Quick GuideRingworm: Treatment, Pictures, Causes, and Symptoms

Ringworm: Treatment, Pictures, Causes, and Symptoms

Ringworm Diagnosis

Often, the diagnosis of ringworm is obvious from its location and appearance. Otherwise, skin scrapings for microscopic examination and a culture of the affected skin can establish the diagnosis of ringworm. If the diagnosis is unclear, a potassium hydroxide (KOH) preparation of a skin scraping can be reviewed under the microscope to confirm the diagnosis of a fungus.

How does ringworm spread?

Ringworm is easily spread from person to person by touching infected areas on another person or by touching clothing or other objects that have been in contact with an infected person. Ringworm can be spread by people using locker rooms for swimming pools or locker rooms for other athletic events. People who have excessive sweating and wear tight clothing are more susceptible to ringworm infection. Ringworm infection is common in wrestlers. Covering skin areas that are infected with ringworm does not guarantee that a person is not contagious. Theoretically, direct skin-to-skin contact in water or a swimming pool or hot tub may spread the infection but is far less likely to do so than direct skin-to-skin contact elsewhere. In addition, it is possible to become infected from infected animals that have ringworm.

How will I know if I am cured of ringworm?

In general, ringworm is not contagious about 24-48 hours after topical medication treatment. However, treatment protocols usually require about one to two weeks of treatment. If treatment is interrupted or not completed, it is possible to have ringworm reoccur. Most forms of ringworm can be treated with over-the-counter medications in cream, lotion, or powder forms. These include clotrimazole (Lotrimin, Mycelex, and many others). These medications are antifungal medications. Even if an individual is successfully cured of ringworm, it is still possible to become reinfected if the individual encounters another source of infection (an infected person or contaminated object).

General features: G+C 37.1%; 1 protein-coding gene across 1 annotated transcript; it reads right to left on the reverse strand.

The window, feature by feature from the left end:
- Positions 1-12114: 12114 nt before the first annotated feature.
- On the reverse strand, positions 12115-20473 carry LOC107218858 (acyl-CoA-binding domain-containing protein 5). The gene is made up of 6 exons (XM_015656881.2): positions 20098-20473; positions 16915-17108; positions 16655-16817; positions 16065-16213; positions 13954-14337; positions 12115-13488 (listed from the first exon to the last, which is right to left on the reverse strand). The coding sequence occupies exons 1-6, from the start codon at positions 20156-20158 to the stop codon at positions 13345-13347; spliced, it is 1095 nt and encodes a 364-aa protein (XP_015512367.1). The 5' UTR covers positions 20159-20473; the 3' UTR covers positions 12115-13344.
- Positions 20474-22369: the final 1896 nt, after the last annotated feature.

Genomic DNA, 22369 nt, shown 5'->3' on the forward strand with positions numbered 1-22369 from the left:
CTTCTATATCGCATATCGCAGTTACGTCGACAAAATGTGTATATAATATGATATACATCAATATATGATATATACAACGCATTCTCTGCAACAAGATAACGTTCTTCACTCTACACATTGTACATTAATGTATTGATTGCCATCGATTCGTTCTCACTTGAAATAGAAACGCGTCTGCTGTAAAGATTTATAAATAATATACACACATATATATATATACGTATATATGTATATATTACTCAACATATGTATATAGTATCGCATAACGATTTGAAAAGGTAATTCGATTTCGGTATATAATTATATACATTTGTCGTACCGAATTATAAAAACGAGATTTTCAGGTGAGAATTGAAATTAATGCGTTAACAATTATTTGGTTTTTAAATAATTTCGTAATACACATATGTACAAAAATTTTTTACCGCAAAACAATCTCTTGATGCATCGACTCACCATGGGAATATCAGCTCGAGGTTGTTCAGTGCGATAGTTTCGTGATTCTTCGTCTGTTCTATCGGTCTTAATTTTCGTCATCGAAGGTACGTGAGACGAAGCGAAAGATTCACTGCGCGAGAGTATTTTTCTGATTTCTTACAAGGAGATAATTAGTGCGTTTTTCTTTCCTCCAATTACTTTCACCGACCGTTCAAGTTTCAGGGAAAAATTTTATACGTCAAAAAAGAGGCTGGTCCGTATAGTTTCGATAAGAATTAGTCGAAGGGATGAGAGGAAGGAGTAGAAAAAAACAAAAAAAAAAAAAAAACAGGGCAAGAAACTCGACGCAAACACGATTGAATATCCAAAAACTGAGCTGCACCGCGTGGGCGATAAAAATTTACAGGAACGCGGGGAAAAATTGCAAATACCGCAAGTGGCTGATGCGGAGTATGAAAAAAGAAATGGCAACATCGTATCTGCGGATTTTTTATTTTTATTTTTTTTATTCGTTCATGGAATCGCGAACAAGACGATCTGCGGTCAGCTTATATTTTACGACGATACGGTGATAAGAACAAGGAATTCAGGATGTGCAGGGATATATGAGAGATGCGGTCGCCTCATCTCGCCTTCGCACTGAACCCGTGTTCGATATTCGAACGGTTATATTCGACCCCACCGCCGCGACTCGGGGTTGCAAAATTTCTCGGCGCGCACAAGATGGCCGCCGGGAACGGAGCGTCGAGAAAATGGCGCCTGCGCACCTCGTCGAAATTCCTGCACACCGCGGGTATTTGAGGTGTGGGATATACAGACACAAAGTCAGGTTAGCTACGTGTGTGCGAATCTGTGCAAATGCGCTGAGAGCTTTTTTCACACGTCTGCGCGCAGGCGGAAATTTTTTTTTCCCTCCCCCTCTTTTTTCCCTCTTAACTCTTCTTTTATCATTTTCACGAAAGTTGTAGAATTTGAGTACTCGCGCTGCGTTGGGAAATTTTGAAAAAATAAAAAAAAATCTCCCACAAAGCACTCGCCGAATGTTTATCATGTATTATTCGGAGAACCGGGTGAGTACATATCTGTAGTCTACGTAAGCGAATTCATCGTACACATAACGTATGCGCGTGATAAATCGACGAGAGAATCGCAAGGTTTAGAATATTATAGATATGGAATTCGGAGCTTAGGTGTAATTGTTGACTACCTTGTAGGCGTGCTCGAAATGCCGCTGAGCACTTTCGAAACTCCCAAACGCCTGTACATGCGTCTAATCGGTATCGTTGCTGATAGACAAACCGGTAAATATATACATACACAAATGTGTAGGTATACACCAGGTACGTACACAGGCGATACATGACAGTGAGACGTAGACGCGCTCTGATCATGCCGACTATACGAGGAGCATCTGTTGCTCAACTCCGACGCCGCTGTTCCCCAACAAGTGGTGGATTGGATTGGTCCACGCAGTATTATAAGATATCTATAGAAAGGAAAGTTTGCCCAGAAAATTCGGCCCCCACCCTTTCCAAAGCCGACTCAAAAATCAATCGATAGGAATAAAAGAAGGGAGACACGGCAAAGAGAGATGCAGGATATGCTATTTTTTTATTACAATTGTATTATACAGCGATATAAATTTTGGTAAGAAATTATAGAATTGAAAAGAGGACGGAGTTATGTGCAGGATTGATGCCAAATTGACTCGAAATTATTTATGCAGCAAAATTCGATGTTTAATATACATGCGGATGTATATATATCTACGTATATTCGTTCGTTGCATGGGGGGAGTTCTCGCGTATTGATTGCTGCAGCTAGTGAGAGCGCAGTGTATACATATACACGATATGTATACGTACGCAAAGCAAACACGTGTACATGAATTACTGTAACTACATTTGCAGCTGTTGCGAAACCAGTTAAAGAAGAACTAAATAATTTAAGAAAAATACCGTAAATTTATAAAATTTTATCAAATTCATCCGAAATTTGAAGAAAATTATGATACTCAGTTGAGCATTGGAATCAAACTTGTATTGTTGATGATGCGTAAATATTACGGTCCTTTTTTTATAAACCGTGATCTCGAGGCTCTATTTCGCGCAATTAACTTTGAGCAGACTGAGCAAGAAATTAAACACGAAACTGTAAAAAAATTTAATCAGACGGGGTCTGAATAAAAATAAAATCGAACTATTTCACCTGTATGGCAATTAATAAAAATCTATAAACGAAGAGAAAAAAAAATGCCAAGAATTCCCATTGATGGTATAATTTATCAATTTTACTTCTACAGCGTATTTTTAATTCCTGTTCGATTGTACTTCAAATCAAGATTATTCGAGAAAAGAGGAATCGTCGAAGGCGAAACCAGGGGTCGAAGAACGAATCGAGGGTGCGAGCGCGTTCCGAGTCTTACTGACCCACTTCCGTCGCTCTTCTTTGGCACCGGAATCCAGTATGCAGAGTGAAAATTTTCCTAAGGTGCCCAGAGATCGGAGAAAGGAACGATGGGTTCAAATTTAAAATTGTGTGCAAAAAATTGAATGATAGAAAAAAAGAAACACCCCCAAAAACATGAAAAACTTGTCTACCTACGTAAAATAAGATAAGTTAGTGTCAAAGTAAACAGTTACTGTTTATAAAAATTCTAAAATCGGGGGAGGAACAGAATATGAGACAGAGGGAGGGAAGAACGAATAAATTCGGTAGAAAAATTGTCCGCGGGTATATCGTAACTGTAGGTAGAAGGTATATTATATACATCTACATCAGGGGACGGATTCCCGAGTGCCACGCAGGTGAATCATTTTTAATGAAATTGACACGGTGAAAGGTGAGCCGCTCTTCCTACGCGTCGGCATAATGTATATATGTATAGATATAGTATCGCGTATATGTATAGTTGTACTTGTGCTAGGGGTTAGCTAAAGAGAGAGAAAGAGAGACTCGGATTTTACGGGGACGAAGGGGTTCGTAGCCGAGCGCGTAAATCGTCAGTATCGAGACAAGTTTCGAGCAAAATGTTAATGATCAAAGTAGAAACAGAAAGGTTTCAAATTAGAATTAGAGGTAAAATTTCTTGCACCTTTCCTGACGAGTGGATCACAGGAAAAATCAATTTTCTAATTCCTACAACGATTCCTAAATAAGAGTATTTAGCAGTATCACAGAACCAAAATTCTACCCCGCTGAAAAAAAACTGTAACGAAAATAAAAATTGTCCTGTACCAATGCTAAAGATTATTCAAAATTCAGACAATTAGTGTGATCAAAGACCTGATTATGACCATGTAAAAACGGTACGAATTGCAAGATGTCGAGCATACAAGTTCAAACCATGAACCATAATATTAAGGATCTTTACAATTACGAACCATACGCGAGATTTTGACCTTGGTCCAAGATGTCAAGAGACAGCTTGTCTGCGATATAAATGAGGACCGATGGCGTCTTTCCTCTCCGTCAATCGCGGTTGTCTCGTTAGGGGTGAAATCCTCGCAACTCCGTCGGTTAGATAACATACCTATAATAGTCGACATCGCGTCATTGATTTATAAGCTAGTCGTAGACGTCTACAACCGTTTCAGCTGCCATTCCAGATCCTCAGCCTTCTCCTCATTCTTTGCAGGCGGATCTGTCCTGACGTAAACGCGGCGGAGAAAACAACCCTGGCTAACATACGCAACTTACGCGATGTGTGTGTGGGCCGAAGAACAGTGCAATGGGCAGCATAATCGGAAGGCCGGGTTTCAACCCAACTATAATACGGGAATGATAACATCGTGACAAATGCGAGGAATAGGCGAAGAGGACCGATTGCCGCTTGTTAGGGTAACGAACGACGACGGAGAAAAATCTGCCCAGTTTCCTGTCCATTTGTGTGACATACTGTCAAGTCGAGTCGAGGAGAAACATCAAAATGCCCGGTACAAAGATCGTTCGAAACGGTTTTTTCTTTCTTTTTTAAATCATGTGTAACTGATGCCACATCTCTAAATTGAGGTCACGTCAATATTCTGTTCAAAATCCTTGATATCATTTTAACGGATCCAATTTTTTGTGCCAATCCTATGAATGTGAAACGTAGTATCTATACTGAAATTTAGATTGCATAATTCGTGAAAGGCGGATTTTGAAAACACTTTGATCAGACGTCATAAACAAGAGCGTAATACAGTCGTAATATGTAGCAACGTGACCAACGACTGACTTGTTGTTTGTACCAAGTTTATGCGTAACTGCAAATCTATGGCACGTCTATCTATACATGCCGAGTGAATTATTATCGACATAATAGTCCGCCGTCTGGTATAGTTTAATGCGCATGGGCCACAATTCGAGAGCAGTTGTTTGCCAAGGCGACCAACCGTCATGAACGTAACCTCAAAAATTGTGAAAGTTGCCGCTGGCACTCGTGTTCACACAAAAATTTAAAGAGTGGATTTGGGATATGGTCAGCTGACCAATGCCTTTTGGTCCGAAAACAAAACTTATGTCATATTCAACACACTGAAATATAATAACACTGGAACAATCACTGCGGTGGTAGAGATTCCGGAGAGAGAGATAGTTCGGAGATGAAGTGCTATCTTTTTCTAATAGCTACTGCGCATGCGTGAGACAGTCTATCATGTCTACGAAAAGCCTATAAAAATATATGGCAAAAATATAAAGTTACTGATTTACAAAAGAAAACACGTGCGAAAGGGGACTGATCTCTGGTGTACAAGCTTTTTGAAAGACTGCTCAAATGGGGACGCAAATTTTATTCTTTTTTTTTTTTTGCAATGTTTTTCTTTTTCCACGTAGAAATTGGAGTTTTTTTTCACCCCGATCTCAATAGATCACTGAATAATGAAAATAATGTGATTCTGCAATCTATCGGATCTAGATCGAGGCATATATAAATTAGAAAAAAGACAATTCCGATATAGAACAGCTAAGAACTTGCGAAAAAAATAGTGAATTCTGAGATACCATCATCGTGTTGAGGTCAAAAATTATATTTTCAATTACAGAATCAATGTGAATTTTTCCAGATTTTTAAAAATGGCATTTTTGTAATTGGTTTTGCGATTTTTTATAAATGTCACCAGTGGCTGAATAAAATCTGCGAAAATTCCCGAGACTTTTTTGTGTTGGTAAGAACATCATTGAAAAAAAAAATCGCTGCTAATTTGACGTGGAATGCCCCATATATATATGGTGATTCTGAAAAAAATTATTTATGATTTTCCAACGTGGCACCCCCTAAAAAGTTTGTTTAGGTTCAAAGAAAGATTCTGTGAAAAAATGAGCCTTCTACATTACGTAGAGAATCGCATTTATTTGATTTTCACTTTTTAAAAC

When should I seek medical care for a ringworm infection?

Many individuals can be treated with over-the-counter creams and lotions and cured. However, this treatment may not work for all individuals. Individuals should contact a health-care provider if they have a ringworm infection that is getting worse or does not resolve using over-the-counter medications. Ringworm on the scalp usually requires treatment with prescription antifungal medications, so these individuals should contact their physician for treatment. Individuals who have a weakened immune system must contact their physician quickly as severe infection with complications may occur, including secondary bacterial infections.

REFERENCES:

Lesher, Jack L. "Tinea Corporis." Medscape.com. July 21, 2014. <http://emedicine.medscape.com/article/1091473-overview>.

United States. Centers for Disease Control and Prevention. "Ringworm." Dec. 4, 2015. <http://www.cdc.gov/fungal/diseases/ringworm/>.

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Reviewed on 9/21/2016
References
REFERENCES:

Lesher, Jack L. "Tinea Corporis." Medscape.com. July 21, 2014. <http://emedicine.medscape.com/article/1091473-overview>.

United States. Centers for Disease Control and Prevention. "Ringworm." Dec. 4, 2015. <http://www.cdc.gov/fungal/diseases/ringworm/>.